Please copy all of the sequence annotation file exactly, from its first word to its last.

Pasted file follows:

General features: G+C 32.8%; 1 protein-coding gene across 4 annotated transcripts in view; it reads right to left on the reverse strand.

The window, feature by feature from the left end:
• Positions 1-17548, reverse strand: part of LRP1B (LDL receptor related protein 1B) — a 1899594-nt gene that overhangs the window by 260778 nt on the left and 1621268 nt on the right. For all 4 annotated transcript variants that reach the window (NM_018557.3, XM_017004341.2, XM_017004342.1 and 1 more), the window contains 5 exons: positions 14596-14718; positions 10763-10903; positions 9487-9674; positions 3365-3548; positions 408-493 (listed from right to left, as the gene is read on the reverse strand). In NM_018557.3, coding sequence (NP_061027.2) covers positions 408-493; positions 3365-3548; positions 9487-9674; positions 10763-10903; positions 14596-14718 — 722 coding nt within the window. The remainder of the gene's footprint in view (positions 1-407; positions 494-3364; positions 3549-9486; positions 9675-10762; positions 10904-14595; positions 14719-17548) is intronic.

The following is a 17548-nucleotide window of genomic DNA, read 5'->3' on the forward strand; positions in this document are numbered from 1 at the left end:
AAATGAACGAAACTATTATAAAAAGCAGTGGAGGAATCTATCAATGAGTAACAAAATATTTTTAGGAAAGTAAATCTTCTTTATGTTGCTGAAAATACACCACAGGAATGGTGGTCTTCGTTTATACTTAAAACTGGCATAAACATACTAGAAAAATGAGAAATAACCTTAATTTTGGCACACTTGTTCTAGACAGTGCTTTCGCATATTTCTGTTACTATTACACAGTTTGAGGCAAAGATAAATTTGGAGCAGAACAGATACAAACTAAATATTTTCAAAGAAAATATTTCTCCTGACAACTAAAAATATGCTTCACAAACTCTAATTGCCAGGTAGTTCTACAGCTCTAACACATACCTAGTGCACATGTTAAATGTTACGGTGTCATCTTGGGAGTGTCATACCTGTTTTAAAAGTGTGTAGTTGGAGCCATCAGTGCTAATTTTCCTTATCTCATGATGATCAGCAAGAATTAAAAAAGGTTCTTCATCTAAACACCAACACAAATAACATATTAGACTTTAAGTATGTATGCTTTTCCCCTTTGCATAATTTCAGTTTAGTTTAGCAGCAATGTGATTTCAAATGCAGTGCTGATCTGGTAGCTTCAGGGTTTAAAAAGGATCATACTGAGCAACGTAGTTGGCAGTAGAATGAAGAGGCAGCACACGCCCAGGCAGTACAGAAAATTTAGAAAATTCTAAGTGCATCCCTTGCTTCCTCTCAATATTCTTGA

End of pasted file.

General features: G+C 32.8%; 1 protein-coding gene across 4 annotated transcripts in view; it reads right to left on the reverse strand.

The window, feature by feature from the left end:
• Positions 1-17548, reverse strand: part of LRP1B (LDL receptor related protein 1B) — a 1899594-nt gene that overhangs the window by 260778 nt on the left and 1621268 nt on the right. For all 4 annotated transcript variants that reach the window (NM_018557.3, XM_017004341.2, XM_017004342.1 and 1 more), the window contains 5 exons: positions 14596-14718; positions 10763-10903; positions 9487-9674; positions 3365-3548; positions 408-493 (listed from right to left, as the gene is read on the reverse strand). In NM_018557.3, coding sequence (NP_061027.2) covers positions 408-493; positions 3365-3548; positions 9487-9674; positions 10763-10903; positions 14596-14718 — 722 coding nt within the window. The remainder of the gene's footprint in view (positions 1-407; positions 494-3364; positions 3549-9486; positions 9675-10762; positions 10904-14595; positions 14719-17548) is intronic.

The following is a 17548-nucleotide window of genomic DNA, read 5'->3' on the forward strand; positions in this document are numbered from 1 at the left end:
AAATGAACGAAACTATTATAAAAAGCAGTGGAGGAATCTATCAATGAGTAACAAAATATTTTTAGGAAAGTAAATCTTCTTTATGTTGCTGAAAATACACCACAGGAATGGTGGTCTTCGTTTATACTTAAAACTGGCATAAACATACTAGAAAAATGAGAAATAACCTTAATTTTGGCACACTTGTTCTAGACAGTGCTTTCGCATATTTCTGTTACTATTACACAGTTTGAGGCAAAGATAAATTTGGAGCAGAACAGATACAAACTAAATATTTTCAAAGAAAATATTTCTCCTGACAACTAAAAATATGCTTCACAAACTCTAATTGCCAGGTAGTTCTACAGCTCTAACACATACCTAGTGCACATGTTAAATGTTACGGTGTCATCTTGGGAGTGTCATACCTGTTTTAAAAGTGTGTAGTTGGAGCCATCAGTGCTAATTTTCCTTATCTCATGATGATCAGCAAGAATTAAAAAAGGTTCTTCATCTAAACACCAACACAAATAACATATTAGACTTTAAGTATGTATGCTTTTCCCCTTTGCATAATTTCAGTTTAGTTTAGCAGCAATGTGATTTCAAATGCAGTGCTGATCTGGTAGCTTCAGGGTTTAAAAAGGATCATACTGAGCAACGTAGTTGGCAGTAGAATGAAGAGGCAGCACACGCCCAGGCAGTACAGAAAATTTAGAAAATTCTAAGTGCATCCCTTGCTTCCTCTCAATATTCTTGA